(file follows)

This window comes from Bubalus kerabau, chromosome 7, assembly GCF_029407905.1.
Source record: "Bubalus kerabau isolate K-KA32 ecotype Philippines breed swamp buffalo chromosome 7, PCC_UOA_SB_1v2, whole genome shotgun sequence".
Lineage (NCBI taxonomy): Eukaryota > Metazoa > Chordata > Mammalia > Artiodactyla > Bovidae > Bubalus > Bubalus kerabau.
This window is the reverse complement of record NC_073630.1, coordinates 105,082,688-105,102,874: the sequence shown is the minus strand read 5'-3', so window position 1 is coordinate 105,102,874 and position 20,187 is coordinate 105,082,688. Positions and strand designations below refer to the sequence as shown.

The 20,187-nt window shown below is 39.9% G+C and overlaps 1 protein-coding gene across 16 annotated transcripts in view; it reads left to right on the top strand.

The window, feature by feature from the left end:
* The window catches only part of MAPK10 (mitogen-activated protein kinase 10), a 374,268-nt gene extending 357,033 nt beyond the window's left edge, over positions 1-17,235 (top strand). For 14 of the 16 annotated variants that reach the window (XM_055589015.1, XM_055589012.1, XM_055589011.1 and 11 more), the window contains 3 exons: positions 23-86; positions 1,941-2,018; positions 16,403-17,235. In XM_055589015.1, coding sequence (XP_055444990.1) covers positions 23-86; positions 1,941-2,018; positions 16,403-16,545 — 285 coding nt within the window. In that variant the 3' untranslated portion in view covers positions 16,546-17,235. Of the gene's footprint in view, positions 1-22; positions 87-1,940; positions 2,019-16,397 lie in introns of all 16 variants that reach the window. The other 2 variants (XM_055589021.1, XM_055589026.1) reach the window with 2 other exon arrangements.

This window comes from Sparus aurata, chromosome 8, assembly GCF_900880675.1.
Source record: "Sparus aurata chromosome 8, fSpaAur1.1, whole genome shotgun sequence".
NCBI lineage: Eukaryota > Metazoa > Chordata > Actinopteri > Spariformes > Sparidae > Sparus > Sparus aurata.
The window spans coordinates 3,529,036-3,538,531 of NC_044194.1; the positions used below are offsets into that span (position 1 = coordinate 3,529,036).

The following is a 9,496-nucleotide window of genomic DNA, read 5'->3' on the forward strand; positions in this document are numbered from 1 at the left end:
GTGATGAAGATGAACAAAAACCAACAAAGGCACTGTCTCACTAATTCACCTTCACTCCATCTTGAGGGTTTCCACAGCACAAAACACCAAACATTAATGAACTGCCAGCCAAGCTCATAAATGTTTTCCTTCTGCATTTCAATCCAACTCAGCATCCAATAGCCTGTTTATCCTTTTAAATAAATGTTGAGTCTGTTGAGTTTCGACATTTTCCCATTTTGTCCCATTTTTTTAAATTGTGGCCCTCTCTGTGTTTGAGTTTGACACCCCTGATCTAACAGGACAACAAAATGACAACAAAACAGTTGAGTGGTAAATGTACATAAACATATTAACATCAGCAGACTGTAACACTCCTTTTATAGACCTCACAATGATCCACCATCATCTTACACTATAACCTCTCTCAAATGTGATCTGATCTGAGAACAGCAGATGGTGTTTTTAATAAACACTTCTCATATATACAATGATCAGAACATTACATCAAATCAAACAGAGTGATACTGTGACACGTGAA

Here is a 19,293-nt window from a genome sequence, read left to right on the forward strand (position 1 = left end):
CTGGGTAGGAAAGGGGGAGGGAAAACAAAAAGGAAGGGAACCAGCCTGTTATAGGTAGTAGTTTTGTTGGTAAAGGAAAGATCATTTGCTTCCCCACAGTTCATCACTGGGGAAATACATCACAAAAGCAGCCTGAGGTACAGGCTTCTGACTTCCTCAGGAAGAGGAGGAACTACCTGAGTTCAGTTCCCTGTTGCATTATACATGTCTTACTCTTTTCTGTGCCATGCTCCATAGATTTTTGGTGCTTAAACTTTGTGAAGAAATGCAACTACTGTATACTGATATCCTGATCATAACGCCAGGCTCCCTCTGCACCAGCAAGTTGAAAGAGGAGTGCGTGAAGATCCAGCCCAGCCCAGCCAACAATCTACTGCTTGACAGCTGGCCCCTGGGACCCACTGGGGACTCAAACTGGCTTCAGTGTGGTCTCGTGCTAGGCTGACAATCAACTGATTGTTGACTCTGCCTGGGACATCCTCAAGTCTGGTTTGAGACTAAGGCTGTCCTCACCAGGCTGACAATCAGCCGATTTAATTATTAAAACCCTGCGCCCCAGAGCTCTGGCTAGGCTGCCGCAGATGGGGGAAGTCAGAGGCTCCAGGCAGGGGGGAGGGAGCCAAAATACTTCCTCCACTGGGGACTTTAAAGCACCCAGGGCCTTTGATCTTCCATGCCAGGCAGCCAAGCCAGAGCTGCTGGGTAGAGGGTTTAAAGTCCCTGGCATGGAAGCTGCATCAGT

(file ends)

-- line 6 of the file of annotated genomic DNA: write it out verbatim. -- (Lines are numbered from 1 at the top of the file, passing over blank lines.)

The window, feature by feature from the left end: